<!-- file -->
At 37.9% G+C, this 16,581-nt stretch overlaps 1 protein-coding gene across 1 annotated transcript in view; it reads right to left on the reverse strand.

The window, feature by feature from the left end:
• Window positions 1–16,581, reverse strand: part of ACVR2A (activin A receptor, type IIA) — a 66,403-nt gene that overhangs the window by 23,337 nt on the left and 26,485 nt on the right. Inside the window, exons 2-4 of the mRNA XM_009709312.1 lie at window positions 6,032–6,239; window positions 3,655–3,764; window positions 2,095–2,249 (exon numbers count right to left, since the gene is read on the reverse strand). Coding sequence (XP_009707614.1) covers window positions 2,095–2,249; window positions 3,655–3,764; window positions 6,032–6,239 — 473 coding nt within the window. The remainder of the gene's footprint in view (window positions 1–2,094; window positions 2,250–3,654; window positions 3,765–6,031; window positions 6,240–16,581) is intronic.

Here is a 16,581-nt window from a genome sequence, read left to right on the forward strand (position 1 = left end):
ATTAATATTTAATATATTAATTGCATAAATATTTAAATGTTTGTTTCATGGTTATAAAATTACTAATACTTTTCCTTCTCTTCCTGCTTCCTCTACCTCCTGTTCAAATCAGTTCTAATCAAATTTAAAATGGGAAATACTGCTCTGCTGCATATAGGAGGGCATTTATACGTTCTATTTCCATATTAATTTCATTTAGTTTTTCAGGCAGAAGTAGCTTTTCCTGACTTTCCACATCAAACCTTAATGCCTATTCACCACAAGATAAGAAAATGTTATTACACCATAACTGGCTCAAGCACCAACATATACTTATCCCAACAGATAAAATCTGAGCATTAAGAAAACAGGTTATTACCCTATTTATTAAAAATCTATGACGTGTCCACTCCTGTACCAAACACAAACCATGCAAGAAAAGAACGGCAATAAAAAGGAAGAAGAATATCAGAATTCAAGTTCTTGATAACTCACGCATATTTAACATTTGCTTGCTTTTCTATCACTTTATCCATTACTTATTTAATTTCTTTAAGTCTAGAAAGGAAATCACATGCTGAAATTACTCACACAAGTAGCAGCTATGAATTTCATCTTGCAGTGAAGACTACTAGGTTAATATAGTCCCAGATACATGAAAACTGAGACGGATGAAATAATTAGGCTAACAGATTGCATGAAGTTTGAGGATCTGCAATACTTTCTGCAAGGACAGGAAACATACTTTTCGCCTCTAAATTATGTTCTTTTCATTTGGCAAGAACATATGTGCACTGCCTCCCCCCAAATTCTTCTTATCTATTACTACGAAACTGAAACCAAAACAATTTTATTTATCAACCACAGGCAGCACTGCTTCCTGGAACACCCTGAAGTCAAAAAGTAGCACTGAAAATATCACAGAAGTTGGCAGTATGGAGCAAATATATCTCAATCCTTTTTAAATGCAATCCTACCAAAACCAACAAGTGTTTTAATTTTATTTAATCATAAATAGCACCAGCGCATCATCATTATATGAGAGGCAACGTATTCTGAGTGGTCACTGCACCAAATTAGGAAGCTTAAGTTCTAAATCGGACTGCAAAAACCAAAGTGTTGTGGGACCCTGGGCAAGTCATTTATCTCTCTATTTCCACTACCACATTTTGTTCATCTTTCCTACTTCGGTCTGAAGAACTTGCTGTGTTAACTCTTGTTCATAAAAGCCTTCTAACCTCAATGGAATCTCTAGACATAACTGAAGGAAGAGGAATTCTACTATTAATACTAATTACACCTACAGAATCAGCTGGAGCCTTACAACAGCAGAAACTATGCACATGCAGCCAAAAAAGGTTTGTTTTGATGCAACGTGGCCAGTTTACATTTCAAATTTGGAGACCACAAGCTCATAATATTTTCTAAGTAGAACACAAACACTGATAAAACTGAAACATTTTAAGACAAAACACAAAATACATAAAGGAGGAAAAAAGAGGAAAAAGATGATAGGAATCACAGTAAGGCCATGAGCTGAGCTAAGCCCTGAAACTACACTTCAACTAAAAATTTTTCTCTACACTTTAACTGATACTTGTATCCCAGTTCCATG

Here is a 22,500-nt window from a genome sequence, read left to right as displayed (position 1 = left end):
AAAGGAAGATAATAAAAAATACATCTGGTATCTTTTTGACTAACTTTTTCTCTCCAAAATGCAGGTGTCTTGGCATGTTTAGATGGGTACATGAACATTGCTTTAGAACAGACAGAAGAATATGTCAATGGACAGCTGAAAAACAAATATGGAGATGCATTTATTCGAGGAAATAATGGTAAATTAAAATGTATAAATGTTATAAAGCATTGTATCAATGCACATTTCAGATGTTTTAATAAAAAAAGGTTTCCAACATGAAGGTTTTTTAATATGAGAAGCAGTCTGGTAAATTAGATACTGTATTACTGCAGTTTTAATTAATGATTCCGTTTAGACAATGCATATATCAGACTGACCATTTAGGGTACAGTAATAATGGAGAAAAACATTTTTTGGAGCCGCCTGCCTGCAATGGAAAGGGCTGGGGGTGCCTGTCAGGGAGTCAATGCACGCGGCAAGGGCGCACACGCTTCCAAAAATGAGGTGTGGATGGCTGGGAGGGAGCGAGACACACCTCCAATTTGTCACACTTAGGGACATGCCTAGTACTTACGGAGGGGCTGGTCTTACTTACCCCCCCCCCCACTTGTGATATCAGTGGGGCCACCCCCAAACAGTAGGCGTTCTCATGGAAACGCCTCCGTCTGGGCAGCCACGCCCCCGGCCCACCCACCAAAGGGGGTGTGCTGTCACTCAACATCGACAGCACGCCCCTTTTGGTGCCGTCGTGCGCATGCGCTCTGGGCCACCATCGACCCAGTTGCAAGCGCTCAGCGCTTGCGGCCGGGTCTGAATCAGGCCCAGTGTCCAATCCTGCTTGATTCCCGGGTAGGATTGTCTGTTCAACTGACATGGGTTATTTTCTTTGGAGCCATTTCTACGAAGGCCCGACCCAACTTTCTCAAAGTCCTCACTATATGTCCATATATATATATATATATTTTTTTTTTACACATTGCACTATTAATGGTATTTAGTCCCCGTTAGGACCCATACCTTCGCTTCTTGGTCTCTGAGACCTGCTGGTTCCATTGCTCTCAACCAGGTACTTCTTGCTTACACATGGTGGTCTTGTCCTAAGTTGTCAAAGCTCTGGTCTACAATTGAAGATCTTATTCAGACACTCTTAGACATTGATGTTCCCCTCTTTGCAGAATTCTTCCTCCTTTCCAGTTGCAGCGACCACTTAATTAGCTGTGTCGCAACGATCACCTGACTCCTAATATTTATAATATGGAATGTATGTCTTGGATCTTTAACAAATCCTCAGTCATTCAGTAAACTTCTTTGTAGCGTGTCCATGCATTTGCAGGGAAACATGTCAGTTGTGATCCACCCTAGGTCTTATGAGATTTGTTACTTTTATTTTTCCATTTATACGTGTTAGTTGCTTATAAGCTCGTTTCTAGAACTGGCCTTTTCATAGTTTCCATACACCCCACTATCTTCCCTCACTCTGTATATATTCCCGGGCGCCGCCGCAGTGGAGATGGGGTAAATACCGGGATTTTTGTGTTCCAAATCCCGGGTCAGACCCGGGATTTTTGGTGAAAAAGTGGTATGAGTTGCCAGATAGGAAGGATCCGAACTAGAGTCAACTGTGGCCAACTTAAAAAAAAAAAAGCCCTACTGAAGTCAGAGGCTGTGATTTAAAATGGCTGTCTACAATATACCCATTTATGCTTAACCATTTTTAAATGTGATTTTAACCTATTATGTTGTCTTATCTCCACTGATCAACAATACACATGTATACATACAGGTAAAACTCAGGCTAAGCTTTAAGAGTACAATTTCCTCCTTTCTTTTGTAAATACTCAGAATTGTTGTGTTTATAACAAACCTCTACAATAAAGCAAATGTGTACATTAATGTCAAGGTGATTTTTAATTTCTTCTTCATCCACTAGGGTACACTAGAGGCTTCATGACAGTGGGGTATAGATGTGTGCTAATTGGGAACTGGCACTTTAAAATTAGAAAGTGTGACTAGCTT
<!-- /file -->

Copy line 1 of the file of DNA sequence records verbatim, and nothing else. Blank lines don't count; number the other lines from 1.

At 37.9% G+C, this 16,581-nt stretch overlaps 1 protein-coding gene across 1 annotated transcript in view; it reads right to left on the reverse strand.